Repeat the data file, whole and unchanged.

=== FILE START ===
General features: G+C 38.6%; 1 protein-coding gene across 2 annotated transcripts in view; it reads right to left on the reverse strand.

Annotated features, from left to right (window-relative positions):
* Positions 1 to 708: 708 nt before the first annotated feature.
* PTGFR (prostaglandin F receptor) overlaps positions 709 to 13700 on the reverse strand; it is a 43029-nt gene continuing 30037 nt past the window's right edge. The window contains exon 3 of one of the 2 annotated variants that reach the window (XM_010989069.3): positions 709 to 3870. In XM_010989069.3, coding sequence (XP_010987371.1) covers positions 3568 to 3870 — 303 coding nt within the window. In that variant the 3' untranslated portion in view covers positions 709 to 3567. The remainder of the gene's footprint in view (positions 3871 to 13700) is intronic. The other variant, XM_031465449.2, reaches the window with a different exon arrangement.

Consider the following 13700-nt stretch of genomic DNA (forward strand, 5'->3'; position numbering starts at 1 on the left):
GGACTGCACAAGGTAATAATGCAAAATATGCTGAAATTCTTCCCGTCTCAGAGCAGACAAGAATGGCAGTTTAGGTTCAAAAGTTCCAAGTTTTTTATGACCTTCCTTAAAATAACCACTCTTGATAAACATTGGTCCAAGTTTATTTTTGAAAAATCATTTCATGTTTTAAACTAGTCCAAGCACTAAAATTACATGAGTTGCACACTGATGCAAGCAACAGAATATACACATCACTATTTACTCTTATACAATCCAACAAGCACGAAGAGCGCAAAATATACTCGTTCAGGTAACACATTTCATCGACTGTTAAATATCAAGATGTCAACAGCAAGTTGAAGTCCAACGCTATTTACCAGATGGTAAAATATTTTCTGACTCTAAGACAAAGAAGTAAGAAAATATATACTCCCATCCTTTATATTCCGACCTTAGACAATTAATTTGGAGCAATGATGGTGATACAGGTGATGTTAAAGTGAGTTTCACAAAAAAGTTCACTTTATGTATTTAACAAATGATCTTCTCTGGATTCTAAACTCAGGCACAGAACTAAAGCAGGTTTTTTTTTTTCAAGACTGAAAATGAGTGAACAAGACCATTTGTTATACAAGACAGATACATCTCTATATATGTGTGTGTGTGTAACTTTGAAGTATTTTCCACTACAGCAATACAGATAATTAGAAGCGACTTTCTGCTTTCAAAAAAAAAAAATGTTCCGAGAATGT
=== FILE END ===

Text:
General features: G+C 38.6%; 1 protein-coding gene across 2 annotated transcripts in view; it reads right to left on the reverse strand.

Annotated features, from left to right (window-relative positions):
* Positions 1 to 708: 708 nt before the first annotated feature.
* PTGFR (prostaglandin F receptor) overlaps positions 709 to 13700 on the reverse strand; it is a 43029-nt gene continuing 30037 nt past the window's right edge. The window contains exon 3 of one of the 2 annotated variants that reach the window (XM_010989069.3): positions 709 to 3870. In XM_010989069.3, coding sequence (XP_010987371.1) covers positions 3568 to 3870 — 303 coding nt within the window. In that variant the 3' untranslated portion in view covers positions 709 to 3567. The remainder of the gene's footprint in view (positions 3871 to 13700) is intronic. The other variant, XM_031465449.2, reaches the window with a different exon arrangement.

Consider the following 13700-nt stretch of genomic DNA (forward strand, 5'->3'; position numbering starts at 1 on the left):
GGACTGCACAAGGTAATAATGCAAAATATGCTGAAATTCTTCCCGTCTCAGAGCAGACAAGAATGGCAGTTTAGGTTCAAAAGTTCCAAGTTTTTTATGACCTTCCTTAAAATAACCACTCTTGATAAACATTGGTCCAAGTTTATTTTTGAAAAATCATTTCATGTTTTAAACTAGTCCAAGCACTAAAATTACATGAGTTGCACACTGATGCAAGCAACAGAATATACACATCACTATTTACTCTTATACAATCCAACAAGCACGAAGAGCGCAAAATATACTCGTTCAGGTAACACATTTCATCGACTGTTAAATATCAAGATGTCAACAGCAAGTTGAAGTCCAACGCTATTTACCAGATGGTAAAATATTTTCTGACTCTAAGACAAAGAAGTAAGAAAATATATACTCCCATCCTTTATATTCCGACCTTAGACAATTAATTTGGAGCAATGATGGTGATACAGGTGATGTTAAAGTGAGTTTCACAAAAAAGTTCACTTTATGTATTTAACAAATGATCTTCTCTGGATTCTAAACTCAGGCACAGAACTAAAGCAGGTTTTTTTTTTTCAAGACTGAAAATGAGTGAACAAGACCATTTGTTATACAAGACAGATACATCTCTATATATGTGTGTGTGTGTAACTTTGAAGTATTTTCCACTACAGCAATACAGATAATTAGAAGCGACTTTCTGCTTTCAAAAAAAAAAAATGTTCCGAGAATGT